the worldwide community of documentary professionals
You are not signed in.
Log in or Register

Recommended Documentaries

This is a topic where you can say which documentary has really impressed you, and why people should see it. Can be a recent one or an all-time favourite. Can't be your own though, sorry...

We also have a Documentary Films topic for our Professionals where the debate is private and possibly more controversial. This topic here is for recommendations to the documentary-interested public.

This topic is for praising the work of others, not your own. If you want to beat the drum for your own documentary, please don't do it here. Enthusiasts use our Public Classifieds, and Professionals have their own Shameless Self-Promotion topic.

Resultset_first Resultset_previous 9 10 11 12 13 14 15 16 17 18 19 20 Resultset_next Resultset_last
Raymund Gerard C. Cruz
Mon 7 May 2012Link

This is not as self promotion, but for "friendship" promotions.

My good friend and former co-producer, Waise Azimi, made this interesting documentary a few years back. It's called STANDING UP and its about an Afghan military unit as they go through recruitment. (I don't want to give too much away).

It's been around in the festival circuit and finally got picked up by a distribution company.

If you want to see another perspective on war, catch STANDING UP!

Here is the official website: http://www.standingupthemovie.com/index.htm

You can purchase the DVD on Amazon.com:
http://www.amazon.com/Standing-Up-Taking-Over-The/dp/B0064EGS66


Florian Aurel Augustin
Tue 8 May 2012Link Tag

According to several Indonesian environmental NGOs (REDD-Monitor and
WatchIndonesia) “Cari Hutan" might be the most informative, educative,
yet thrilling and amusing documentary ever made in Indonesia about the
subject of deforestation. “Cari Hutan” is, above all, a road movie
that takes the audience on an adventurous journey, by hitchhiking and boat, through
Kalimantan in search of the last remaining forests. The filmmaker looks into the issue of deforestation, its causes, its effects on the country and what we can do to improve the situation. Eventually it
follows the traces of destruction to Jakarta and Germany. Not only
locals, the inhabitants of the forests, farmers and loggers are being
interviewed, but also prominent journalists, scientist and most
importantly Prof. Bungaran Saragih, former Minister of Agriculture and
Forestry of Indonesia, who is responsible for a large part of the
destruction.


Piers Sanderson
Mon 21 May 2012Link

I recently saw Gypsy Blood on TV in the UK and was incredibly happy to see this style of doc (no voice over and space between the scenes) on main stream TV with a prime-time slot of 10pm. The trailer makes it look like a doc on bare knuckle fighting. But this, i believe, was just a way to sell it to the masses as in fact it goes much deeper than that, in to a community and their values, as well as the relationship between father and sons. A first ever film, shot by photographer Leo Maguire on a Canon 5D it looks beautiful and i hope gets some festival showings as it deserves to be seen on a large screen.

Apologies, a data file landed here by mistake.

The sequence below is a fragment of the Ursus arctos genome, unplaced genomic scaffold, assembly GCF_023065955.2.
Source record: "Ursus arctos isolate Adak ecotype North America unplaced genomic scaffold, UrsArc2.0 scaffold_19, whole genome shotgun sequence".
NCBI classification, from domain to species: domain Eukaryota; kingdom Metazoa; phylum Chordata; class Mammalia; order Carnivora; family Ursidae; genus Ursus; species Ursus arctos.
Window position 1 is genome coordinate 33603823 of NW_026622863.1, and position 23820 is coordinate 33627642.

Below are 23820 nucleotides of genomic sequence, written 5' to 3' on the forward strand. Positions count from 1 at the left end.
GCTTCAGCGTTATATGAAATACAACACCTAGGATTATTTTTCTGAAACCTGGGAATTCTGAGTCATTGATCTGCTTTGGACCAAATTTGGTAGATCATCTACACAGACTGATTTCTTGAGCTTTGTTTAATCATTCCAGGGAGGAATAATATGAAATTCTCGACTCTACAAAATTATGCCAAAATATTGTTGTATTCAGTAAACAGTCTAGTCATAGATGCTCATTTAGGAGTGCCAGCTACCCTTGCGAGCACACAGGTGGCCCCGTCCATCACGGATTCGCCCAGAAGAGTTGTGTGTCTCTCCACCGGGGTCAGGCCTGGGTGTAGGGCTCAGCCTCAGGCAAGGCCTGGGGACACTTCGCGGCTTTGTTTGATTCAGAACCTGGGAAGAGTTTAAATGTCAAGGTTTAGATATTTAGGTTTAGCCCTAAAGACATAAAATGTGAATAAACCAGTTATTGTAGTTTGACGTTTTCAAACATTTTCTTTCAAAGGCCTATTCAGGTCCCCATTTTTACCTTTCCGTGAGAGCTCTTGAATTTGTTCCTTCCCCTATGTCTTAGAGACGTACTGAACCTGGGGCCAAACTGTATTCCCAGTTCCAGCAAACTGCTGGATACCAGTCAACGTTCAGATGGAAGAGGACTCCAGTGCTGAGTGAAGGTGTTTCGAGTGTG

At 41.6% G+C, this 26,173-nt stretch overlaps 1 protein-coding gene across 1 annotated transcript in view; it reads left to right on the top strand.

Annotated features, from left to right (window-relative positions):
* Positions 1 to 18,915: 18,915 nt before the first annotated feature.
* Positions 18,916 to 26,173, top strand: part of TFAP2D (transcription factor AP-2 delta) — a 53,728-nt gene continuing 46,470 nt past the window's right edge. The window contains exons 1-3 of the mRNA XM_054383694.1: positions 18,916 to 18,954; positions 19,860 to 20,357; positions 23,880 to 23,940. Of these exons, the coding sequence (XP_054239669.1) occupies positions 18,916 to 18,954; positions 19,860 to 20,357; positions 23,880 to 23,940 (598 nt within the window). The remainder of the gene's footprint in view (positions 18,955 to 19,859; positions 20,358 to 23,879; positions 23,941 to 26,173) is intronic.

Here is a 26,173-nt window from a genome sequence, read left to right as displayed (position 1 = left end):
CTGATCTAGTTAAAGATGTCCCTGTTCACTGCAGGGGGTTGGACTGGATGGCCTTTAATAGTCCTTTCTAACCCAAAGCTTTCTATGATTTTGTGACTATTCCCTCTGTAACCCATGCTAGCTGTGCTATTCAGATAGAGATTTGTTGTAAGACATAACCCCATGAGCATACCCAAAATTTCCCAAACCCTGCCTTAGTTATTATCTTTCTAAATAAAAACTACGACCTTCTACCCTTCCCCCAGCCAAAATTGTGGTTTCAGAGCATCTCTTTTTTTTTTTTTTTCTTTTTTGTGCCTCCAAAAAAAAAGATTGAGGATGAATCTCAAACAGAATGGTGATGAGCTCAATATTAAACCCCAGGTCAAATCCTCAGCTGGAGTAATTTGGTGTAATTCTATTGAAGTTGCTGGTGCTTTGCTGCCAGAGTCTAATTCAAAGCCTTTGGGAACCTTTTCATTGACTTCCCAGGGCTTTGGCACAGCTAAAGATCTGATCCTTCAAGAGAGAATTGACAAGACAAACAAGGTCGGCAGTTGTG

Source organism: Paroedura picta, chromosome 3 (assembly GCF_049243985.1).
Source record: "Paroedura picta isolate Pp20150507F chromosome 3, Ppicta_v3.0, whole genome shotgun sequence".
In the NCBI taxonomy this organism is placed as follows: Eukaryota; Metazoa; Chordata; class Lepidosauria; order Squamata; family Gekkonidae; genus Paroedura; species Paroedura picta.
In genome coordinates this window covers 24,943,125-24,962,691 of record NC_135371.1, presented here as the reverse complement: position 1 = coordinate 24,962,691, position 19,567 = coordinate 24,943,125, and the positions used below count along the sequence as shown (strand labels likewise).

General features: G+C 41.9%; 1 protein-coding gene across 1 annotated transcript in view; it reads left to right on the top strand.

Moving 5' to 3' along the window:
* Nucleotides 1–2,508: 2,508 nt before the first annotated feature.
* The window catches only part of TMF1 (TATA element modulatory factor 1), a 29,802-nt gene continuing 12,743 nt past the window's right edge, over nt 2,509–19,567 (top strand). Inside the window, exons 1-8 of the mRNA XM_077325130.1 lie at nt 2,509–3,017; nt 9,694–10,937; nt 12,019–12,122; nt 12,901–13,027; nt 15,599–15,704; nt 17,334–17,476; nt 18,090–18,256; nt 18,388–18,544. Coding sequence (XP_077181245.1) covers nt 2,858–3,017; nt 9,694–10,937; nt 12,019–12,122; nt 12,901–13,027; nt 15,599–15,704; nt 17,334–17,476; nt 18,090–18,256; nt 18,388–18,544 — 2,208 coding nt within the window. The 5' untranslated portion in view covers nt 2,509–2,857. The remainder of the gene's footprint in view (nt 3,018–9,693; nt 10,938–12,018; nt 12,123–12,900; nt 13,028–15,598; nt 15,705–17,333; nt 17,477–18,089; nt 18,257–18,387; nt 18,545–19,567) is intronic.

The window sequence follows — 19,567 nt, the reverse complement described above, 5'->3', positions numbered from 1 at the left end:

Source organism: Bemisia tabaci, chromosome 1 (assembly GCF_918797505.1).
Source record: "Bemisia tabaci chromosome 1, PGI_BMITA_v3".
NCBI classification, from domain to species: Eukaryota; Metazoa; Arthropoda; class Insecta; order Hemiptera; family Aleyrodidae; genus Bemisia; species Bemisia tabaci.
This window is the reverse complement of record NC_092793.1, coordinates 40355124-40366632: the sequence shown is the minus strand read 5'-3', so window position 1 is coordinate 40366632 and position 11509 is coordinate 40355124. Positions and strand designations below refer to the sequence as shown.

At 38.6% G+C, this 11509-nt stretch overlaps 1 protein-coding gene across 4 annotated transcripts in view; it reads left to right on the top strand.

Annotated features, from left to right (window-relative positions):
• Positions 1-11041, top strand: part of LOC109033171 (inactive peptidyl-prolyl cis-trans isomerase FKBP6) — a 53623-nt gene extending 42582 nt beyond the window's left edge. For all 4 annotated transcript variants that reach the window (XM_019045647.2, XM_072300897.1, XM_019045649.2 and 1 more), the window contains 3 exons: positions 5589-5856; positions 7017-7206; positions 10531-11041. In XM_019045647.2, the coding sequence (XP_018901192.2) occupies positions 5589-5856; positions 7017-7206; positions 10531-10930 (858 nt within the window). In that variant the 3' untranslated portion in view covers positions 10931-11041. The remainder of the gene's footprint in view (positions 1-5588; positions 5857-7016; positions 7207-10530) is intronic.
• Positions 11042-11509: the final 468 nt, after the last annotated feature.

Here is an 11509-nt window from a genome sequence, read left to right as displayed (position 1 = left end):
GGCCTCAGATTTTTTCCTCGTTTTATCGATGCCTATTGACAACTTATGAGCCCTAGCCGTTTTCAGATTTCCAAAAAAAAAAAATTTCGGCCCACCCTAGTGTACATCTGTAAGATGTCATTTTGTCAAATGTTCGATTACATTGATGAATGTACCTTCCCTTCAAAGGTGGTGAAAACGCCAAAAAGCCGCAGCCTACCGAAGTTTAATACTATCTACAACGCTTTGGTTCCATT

The embed video would not take this URL for some reason –
http://www.youtube.com/watch?v=ldDwfNLD5F8


John Burgan
Tue 14 Aug 2012Link

Tribute to an almost entirely forgotten documentary filmmaker: Robert Vas came to London as a refugee from Hungary in 1956, to make over thirty films in the next twenty years, most of them for the BBC. This tribute made shortly after his death in 1978 is presented by fellow exile Karel Reisz (note that the film starts very quietly)

Full disclosure: a decade ago, I tried to make a film portrait of Vas with producer John Wyver, but we couldn't get anywhere with the BBC (a certain commissioning editor's explanation being "we're interested in the future not the past"); in the meantime, many of those who knew him have passed on themselves. Check out this entry on Vas, Robert who? on the excellent blog John maintains for his company Illuminations.

Edited Tue 14 Aug 2012 by John Burgan

Fiona Otway
Mon 3 Sep 2012Link

Just saw THE ACT OF KILLING at the Telluride Film Festival (its world premiere, I believe). I had to pick up my jaw off the floor after they turned on the lights at the end of the show. This has been one of the most talked about films of the festival and I can't wait to hear the broader doc community react to this one.....


Margot Roth
Mon 3 Sep 2012Link

Wow. That looks astonishing.


Danielle Beverly
Mon 3 Sep 2012Link

Fiona, what was your personal reaction, thoughts?


Doug Block
Mon 3 Sep 2012Link

Already heard amazing things about The Act of Killing. What else did you see there that you liked, Fiona?

Show hidden content

Daniel McGuire
Sun 9 Sep 2012Link

In reply to Fiona Otway's post on Mon 3 Sep 2012 :

That's amazing. The only other doc treatment of the 65' massacres is in a multi-part Australian doc "Riding the Tiger", which used some B/W footage from the time. (BBC I think). My doc on the Indonesian Student movement of 98 used some BBC footage and interviewed some of the survivors and witnesses. I have a good friend in Indonesia, Lexy Rambedeta, who has also worked on this issue.


John Burgan
Mon 10 Sep 2012Link

Watch Sean McAllister's films for free at Doc Alliance between Sept 10-16

Sean McAllister is a British documentary filmmaker who has brought stories from Israel, Iraq, Japan, and most recently Syria and Yemen. Sean's films portray people with characteristic intimacy and frankness, specifically in the film Japan: A Story of Love and Hate.

Watch the retrospective of a filmmaker who Michael Moore marks as "one of the most brave and powerful filmmakers around" for FREE from September 10 to 16


Join this discussion now. You need to log in or register if you want to post.